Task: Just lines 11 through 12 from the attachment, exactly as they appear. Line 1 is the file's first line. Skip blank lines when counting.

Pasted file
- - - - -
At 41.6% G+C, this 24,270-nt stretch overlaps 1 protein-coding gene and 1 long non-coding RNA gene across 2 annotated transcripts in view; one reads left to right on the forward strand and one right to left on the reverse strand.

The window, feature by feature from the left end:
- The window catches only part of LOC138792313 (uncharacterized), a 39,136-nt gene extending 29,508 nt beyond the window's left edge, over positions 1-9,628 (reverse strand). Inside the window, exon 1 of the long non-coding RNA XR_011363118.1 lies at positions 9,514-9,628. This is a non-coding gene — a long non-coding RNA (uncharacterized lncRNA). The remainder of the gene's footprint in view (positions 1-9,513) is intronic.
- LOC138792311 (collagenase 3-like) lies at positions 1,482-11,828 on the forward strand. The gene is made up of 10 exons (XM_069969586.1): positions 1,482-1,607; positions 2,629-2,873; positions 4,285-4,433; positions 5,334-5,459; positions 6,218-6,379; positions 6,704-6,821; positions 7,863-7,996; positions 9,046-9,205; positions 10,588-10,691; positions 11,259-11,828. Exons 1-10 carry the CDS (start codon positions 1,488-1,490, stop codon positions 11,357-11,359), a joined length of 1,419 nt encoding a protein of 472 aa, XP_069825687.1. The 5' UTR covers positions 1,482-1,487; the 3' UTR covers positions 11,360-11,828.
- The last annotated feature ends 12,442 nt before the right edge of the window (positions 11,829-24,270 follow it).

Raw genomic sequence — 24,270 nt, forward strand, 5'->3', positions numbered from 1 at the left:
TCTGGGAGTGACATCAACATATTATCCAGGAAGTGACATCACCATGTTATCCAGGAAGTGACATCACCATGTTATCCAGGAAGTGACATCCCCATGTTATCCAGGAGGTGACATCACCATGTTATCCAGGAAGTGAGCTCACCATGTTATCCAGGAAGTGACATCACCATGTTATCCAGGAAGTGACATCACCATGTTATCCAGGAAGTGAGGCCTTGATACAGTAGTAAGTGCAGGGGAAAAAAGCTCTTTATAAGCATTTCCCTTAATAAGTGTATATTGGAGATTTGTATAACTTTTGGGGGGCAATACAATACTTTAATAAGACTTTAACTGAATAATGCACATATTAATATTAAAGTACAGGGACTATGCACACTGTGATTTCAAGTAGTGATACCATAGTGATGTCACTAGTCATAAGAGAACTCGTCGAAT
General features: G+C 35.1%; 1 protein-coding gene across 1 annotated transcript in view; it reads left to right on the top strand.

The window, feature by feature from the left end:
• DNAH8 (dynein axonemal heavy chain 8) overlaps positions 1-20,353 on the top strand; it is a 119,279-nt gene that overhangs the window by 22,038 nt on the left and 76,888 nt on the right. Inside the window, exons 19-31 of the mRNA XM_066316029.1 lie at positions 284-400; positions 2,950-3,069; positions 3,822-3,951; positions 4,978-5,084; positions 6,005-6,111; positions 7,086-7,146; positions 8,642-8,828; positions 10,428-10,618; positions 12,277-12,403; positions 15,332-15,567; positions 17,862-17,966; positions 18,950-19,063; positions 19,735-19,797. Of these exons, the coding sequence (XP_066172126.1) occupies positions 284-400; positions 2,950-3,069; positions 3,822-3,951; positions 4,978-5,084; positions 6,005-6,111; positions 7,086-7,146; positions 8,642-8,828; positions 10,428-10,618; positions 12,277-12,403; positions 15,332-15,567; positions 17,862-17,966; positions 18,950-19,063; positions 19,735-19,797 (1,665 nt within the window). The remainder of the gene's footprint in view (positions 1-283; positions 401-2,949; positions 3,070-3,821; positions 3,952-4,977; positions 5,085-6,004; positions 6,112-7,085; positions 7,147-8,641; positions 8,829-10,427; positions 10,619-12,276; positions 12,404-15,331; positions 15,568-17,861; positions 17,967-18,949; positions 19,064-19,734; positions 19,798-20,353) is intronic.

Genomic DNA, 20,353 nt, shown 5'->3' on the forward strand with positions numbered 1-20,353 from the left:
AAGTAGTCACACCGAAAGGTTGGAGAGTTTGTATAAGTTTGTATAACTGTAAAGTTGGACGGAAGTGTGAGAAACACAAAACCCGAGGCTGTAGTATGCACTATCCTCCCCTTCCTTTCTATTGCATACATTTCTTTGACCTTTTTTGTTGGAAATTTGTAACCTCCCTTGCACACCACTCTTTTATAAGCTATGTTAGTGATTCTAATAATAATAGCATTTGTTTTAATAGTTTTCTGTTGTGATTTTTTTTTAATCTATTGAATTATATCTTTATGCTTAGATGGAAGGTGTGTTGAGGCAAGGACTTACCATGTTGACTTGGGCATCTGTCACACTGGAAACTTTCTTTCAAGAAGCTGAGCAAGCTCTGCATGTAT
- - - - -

Genomic DNA, 20,353 nt, shown 5'->3' on the forward strand with positions numbered 1-20,353 from the left:
AAGTAGTCACACCGAAAGGTTGGAGAGTTTGTATAAGTTTGTATAACTGTAAAGTTGGACGGAAGTGTGAGAAACACAAAACCCGAGGCTGTAGTATGCACTATCCTCCCCTTCCTTTCTATTGCATACATTTCTTTGACCTTTTTTGTTGGAAATTTGTAACCTCCCTTGCACACCACTCTTTTATAAGCTATGTTAGTGATTCTAATAATAATAGCATTTGTTTTAATAGTTTTCTGTTGTGATTTTTTTTTAATCTATTGAATTATATCTTTATGCTTAGATGGAAGGTGTGTTGAGGCAAGGACTTACCATGTTGACTTGGGCATCTGTCACACTGGAAACTTTCTTTCAAGAAGCTGAGCAAGCTCTGCATGTAT